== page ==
How we sleep can have a significant impact on how we eat. Inadequate sleep can impact hunger hormones and increase overeating throughout the day 1. It can also impact the types of foods you choose and how satisfied you feel after eating. 

Read on to understand more about how sleep can impact hunger and learn how to improve your sleep habits for better health.

How sleep impacts hunger

Let’s start with the basics: Hunger Hormones 101. The two main hunger hormones are leptin, which helps us feel full and satisfied, and ghrelin, which induces feelings of hunger 2. These two hormones work together to regular appetite, signaling that it’s time to eat and when to stop. 

Sleep plays an important role in regulating leptin and ghrelin. Not getting enough sleep has been found to trigger increased levels of ghrelin and decreased levels of leptin 2. This can cause increased feelings of hunger and decreased feelings of fullness throughout the day. If you’ve ever had one of those days where you “can’t stop eating”, it may be useful to reflect on your sleeping patterns the night before! 

How sleep impacts food choices

Lack of sleep doesn’t just impact how hungry we feel, it also impacts the types of food we are drawn to. Studies have shown that individuals who are sleep-deprived are more likely to choose energy-dense foods that are higher in carbohydrates (think: your fav snack foods like cookies and chips)3. This isn’t always a bad thing, but if you are noticing a pattern of reaching for a chocolate bar during your mid-afternoon crash, it may be time to start paying attention to your sleep!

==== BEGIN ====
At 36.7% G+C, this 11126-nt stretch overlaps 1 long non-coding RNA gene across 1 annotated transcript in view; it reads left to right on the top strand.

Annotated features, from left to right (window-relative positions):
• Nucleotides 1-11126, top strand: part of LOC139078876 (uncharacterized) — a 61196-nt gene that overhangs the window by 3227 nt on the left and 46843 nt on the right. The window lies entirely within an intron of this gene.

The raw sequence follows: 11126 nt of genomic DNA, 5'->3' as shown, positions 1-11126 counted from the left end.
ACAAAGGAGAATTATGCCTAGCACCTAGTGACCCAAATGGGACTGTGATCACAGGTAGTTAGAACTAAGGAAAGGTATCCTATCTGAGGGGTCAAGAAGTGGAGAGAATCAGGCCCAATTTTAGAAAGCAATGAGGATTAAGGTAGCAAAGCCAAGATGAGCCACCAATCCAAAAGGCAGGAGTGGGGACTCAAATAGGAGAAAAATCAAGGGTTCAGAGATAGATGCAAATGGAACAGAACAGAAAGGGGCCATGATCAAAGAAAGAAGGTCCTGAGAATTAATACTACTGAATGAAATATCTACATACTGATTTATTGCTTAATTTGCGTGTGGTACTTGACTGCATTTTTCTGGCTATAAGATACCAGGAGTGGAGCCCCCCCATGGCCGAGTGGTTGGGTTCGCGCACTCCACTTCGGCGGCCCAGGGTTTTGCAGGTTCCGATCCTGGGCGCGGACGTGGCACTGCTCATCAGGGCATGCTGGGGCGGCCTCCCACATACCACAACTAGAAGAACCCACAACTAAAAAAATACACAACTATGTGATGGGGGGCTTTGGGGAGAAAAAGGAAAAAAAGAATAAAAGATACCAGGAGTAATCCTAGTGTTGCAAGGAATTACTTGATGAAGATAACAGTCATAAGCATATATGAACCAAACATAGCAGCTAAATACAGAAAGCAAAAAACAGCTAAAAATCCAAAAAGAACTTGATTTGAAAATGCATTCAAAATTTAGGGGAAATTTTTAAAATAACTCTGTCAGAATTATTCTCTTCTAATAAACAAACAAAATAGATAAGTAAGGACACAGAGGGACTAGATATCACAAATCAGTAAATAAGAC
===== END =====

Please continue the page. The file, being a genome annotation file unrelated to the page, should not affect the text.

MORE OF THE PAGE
It’s not uncommon for busy women to balance multiple obligations (career, family, school, social life, relationships, etc). Just think of how much more you could get done in a day if you didn’t need to sleep! However, consistently poor sleeping patterns may contribute to consistent overeating that can interfere with your health goals. 

If you think your sleep could be impacting your eating patterns, try some of the following tips for improving your sleep. 

Tips for improving your sleep

  • Aim for 7-9 hours of sleep per night.4 
  • Create a consistent sleep routine. Try to go to sleep and wake up at the same time each day, even on weekends! 
  • Create a supportive sleep space. Find your perfect sleep temperature, invest in quality sheets, spritz a calming scent, and put on your sleep mask. The more inviting your bed is, the more likely you are to get a great sleep! 
  • Monitor your caffeine intake. Have you ever lied awake, staring at the ceiling, regretting that late afternoon coffee? Try to consume your tea and coffee before noon and limit caffeine in the afternoon and evenings to avoid the late-night brain buzz. 
  • Put your screens away! Banish phones and TV from the bedroom to help support your natural circadian rhythm. 

The bottom line

Remember, both sleep and nutrition are extremely complex and impacted by many factors. If you are interested in learning more, check out this post about how to overcome overeating with gentle nutrition.